Poor Patient: Oh, good morning. I’m doing good. We just bought a new car and I was excited to drive it today. But you know, that medication you gave me really gave me the runs. Had to do some extra laundry if you know what I mean. And that splint gave me trouble- my wife will tell you- I had it on backwards and forwards and couldn’t get it to work. But really the biggest issue is that my swelling seems to be getting worse- I mean- look at this leg- have you ever seen anything like it?
Good patient: Good to see you doctor. I am most concerned because my swelling seems much worse. I had trouble with getting the splint on the right way and the medication gave me the runs. My pain isn’t as bad as the last visit, but I still have pain, especially when standing or walking long distances. Ice and keeping the foot up seem to help the most.
Put your most serious concern FIRST on your list. Studies show that patients like to ‘work up” to the worst symptom. They like to make the story exciting! However, that is opposite to gathering scientific information. Your most significant problem should come first.
Poor Patient: Yea, its been a struggle. My knee’s bothering me, and my hip is a little achy- but I’ll tell you- nothing is like this here back pain. It goes from here all the way to my foot. What are you doing do for it, Doc?
Good patient: My back pain is severe and runs down my leg into my foot. I also have knee and hip pain.
Doctors are rewarded for being efficient collectors of information. They have many other patients and tasks. They need to move through their mental decision tree to make the best decision about what to do next. If you can be efficient, YOU WILL GET BETTER CARE. If you are not, they will collect whatever information they can glean and move on.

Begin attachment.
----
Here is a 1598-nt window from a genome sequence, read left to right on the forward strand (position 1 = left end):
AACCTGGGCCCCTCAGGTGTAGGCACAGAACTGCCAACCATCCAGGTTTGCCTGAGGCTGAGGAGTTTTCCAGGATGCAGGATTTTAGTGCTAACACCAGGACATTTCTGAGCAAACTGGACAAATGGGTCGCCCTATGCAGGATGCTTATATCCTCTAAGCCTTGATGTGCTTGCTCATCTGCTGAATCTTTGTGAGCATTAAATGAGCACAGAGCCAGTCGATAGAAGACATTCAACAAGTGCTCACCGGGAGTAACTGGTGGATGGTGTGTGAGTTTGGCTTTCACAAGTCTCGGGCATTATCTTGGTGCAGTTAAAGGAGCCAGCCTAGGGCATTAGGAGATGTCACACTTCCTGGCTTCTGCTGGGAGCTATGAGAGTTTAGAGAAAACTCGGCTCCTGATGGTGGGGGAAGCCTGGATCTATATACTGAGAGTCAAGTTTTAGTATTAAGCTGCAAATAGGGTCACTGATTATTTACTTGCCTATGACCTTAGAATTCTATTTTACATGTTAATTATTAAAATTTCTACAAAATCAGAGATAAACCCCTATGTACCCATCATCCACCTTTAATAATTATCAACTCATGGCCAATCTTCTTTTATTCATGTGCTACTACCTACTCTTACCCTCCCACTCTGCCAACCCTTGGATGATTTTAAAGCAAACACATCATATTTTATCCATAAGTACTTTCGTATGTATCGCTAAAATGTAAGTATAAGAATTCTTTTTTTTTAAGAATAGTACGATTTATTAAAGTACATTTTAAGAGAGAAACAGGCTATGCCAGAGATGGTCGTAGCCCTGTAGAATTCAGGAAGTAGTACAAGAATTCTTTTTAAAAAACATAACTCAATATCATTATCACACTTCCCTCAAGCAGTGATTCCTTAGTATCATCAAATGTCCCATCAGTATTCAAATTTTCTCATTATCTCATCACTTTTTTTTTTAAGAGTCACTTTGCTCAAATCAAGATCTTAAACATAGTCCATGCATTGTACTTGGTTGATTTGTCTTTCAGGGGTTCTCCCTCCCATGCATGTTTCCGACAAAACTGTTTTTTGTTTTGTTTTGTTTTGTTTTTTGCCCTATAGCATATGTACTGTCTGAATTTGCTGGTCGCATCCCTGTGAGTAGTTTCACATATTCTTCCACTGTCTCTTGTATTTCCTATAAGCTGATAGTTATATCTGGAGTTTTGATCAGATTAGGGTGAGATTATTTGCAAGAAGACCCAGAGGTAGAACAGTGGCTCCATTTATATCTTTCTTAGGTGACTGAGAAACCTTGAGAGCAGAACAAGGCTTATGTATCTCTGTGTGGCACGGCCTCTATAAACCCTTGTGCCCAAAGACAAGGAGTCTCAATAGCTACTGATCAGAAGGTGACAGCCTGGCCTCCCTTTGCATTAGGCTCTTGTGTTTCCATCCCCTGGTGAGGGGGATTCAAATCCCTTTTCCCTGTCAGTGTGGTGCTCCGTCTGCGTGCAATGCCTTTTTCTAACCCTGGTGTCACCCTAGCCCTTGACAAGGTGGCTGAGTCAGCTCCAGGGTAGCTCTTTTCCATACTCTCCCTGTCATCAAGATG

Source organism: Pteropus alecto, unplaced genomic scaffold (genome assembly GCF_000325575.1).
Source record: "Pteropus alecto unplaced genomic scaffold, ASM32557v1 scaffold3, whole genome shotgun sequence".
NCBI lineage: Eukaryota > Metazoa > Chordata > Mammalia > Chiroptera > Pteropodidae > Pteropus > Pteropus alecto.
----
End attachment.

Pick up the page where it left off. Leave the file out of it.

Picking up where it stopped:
4. If nothing helps with your pain, your doctor will decide to do nothing.
Please remember this crucial fact- if it is true that nothing is helping your pain- the doctors will stop medical treatment. Why? Because every treatment has a risk. Doctors take an oath- First- do no harm. If treatment doesn’t help, it could cause harm and in the doctor’s viewmust be stopped.
Many people report to their doctor that, “nothing is helping”. They want the doctor to know how frustrated and tired they are of the current treatment plan. They think if they tell the doctor- none of those other treatment helped me at all- that the doctor will pull out the Wonder Pill he was hiding and use it to fix them. What they don’t realize is their comments have the opposite effect. Telling the doctor that nothing helps encourages the doctor to stop all treatment.
Remember that your doctor is gathering scientific evidence. Did the medication take away the pain during the day, but it comes back at night? Did the treatment reduce the swelling but not the pain? Did the injection give ½ day of relief of pain? Or a week of 20% relief. Did physical therapy improve your pain while you were, but after a week made you worse? Your doctor needs this information to modify your treatment plan for what will work for you. These details are important. If anything works, even a little bit, even for a short period of time- let him know.
If you are tired and frustrated- it is okay to say so. “Doctor, it feels like I can’t get better even though I know we are both trying to get me there. I’m discouraged and sad.”